Another interesting class of facts, associating itself naturally with the explorations of the Survey, is that which relates to the agency of the Gulf-stream in determining deposits in the open ocean. The velocity of this powerful current, as it rushes through the straits of Florida, is not less than five miles an hour; and with this great velocity it emerges to the northward into a wider sea. It is a property of currents, in such cases, to form an eddy on either side: and if the stream bear sediment, a bank is the necessary consequence. A notable instance of this is seen in the tidal current which rushes through the British channel into the German ocean, forming eddies which have resulted in the production of submarine banks. The Bahama banks lie east of Florida, separated from that peninsula by the Gulf-stream, and just in the position in which the existence of the stream would naturally lead us to look for such deposits. Upon these banks, also, coral reefs and keys have been formed. It is highly desirable that they should be further examined with reference to this point, and it is to be hoped that the operations of the survey may be so extended as to cover them.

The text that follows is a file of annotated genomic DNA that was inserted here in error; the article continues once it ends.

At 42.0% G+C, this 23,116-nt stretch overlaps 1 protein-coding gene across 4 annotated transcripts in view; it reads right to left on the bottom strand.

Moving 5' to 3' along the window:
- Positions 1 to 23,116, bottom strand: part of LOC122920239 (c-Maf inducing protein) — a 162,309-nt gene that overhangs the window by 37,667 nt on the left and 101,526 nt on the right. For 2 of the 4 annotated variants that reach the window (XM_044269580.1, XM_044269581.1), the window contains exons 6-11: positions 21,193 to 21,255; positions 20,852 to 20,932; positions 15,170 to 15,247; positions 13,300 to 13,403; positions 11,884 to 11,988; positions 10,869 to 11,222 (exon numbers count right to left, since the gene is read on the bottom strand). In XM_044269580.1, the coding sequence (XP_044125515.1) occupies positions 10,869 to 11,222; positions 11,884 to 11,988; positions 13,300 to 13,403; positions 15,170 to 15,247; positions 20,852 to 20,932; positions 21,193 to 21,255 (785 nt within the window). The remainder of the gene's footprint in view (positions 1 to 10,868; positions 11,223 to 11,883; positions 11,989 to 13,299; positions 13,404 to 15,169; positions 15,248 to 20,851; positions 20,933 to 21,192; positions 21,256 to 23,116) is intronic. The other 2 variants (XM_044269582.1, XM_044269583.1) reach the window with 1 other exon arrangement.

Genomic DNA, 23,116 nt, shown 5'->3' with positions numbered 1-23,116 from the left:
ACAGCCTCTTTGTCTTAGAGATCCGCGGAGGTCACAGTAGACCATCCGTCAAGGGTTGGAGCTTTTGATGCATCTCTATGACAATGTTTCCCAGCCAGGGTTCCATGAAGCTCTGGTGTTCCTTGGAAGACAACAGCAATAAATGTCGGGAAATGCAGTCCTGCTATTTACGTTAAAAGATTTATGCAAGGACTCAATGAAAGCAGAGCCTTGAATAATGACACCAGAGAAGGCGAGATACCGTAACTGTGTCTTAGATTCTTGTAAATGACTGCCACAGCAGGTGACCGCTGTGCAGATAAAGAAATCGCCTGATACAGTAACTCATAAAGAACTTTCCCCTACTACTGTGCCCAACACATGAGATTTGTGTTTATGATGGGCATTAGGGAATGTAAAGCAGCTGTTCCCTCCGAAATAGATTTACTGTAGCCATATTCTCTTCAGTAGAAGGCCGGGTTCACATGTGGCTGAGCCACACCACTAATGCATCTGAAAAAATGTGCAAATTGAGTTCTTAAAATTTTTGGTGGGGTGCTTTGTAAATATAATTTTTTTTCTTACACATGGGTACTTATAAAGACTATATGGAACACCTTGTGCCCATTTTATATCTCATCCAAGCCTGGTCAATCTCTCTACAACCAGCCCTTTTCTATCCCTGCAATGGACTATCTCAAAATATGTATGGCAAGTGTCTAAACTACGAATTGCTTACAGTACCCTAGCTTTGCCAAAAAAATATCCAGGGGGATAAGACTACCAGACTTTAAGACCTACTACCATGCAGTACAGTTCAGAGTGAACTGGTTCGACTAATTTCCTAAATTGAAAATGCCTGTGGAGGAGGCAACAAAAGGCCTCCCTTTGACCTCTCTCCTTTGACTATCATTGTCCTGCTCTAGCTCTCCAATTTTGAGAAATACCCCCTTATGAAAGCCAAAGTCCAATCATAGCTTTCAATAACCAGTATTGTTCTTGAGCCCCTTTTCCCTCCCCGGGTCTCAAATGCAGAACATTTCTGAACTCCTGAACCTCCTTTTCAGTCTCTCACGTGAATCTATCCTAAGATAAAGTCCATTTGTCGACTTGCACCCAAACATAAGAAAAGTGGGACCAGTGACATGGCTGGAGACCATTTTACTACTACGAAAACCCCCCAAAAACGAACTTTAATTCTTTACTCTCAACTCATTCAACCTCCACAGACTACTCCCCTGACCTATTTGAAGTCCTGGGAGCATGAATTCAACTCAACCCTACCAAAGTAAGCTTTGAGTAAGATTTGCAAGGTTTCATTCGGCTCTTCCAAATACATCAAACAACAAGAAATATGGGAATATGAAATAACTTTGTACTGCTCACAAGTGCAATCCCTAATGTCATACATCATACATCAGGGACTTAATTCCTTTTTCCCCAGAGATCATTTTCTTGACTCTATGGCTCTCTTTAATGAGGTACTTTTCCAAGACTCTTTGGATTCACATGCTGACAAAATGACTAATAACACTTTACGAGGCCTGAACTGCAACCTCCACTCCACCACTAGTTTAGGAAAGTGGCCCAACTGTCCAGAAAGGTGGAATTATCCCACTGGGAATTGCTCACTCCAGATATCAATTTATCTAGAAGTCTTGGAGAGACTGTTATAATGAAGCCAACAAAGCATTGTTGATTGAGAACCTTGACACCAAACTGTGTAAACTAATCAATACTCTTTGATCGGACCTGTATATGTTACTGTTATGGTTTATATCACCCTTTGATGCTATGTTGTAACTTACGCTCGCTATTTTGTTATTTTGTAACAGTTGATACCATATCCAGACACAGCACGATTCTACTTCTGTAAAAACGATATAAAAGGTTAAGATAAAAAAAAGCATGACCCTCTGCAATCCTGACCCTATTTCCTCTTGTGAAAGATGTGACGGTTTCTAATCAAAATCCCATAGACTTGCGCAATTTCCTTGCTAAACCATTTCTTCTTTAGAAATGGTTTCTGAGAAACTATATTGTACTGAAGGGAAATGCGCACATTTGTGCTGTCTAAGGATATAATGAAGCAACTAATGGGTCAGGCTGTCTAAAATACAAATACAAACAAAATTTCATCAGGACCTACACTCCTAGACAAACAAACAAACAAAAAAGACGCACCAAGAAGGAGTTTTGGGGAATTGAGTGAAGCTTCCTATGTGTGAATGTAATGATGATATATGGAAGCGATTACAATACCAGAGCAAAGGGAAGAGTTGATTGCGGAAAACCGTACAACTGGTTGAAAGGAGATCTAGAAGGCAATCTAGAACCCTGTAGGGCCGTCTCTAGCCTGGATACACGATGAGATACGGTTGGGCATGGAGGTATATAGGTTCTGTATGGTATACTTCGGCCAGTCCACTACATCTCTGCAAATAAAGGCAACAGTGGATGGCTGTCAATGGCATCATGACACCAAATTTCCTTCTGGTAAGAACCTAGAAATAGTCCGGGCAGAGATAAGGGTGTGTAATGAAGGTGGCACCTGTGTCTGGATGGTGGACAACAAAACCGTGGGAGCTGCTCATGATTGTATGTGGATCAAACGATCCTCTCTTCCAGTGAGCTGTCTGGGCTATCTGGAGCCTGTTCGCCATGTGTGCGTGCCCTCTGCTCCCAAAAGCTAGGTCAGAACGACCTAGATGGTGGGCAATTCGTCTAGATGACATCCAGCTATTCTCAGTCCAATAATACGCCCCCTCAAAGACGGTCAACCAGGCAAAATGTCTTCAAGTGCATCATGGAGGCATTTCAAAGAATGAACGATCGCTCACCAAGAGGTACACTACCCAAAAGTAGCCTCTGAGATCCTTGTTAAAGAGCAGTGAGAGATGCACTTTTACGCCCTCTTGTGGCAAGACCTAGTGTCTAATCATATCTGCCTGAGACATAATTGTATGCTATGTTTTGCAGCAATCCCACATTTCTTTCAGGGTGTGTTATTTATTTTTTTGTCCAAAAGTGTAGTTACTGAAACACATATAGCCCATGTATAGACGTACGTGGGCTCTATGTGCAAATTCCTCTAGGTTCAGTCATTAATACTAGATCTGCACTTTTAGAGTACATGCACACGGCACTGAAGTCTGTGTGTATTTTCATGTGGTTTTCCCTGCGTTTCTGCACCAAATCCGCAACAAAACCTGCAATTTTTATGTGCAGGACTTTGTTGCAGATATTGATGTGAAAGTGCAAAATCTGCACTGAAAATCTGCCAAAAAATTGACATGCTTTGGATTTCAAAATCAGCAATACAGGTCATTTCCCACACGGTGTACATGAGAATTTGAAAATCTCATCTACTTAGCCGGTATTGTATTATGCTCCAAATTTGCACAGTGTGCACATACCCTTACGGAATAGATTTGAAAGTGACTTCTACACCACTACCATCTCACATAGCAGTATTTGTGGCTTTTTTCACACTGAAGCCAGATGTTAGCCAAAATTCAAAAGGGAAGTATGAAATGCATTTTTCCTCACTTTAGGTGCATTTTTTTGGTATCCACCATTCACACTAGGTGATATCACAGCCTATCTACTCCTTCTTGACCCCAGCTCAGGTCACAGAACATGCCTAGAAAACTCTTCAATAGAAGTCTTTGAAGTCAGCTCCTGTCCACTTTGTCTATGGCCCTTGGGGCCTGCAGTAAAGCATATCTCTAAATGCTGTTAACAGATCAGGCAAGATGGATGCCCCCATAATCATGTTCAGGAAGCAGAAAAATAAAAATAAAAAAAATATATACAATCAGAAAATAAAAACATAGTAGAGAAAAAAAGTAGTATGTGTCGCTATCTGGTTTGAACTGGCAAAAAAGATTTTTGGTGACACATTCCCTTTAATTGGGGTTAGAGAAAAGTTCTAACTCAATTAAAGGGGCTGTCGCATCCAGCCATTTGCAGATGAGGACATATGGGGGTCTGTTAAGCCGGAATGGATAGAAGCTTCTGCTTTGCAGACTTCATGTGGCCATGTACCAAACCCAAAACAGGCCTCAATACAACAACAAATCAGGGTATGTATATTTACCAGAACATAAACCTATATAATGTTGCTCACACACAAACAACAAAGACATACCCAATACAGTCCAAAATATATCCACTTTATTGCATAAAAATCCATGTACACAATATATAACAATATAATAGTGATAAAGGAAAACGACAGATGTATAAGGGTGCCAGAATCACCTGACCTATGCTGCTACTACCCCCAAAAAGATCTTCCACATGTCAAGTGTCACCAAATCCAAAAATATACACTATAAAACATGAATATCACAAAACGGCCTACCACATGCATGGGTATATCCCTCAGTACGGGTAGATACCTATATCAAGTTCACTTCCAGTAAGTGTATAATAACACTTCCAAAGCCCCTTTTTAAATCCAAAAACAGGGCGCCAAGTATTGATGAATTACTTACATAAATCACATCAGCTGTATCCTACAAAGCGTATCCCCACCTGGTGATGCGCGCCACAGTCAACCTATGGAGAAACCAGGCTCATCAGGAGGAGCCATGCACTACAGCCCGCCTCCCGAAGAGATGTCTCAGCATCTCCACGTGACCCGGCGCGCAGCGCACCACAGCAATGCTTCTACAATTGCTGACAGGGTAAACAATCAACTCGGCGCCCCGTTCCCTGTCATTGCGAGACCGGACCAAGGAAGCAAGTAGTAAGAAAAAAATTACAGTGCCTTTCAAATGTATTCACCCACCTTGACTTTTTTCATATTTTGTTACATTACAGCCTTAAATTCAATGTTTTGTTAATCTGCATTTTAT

The very remarkable configuration of the sea-bottom in and about the Gulf-stream, which has been so beautifully brought out by means of sections in the Coast Survey report of 1853 (maps No. 15 and 16) is a fact of great importance in a geological point of view. Commencing from the coast, the sea-bottom deepens very gradually, so that, at the distance of fifty miles, only the depth of twenty fathoms is attained. From this point, the bottom slopes rapidly down to very great depths. Thus the Gulf-stream runs like a river which has overflowed its banks. Now this submarine river-bank exists all along the coast side of the Gulf-stream. It is upon the margin of this bank that the coral reefs of Florida have probably grown. The bank may have been produced everywhere, by deposit from the Gulfstream; or it may be true that its formation has been the result of sediment from all the Atlantic rivers, deposited for a certain distance off shore, and then, as it were, cut off and carried away by the current of the stream. Both causes have, not improbably, been concerned in producing the observed effect; but the question is one which cannot be regarded as settled, and one on which the Coast Survey will yet probably shed much additional light.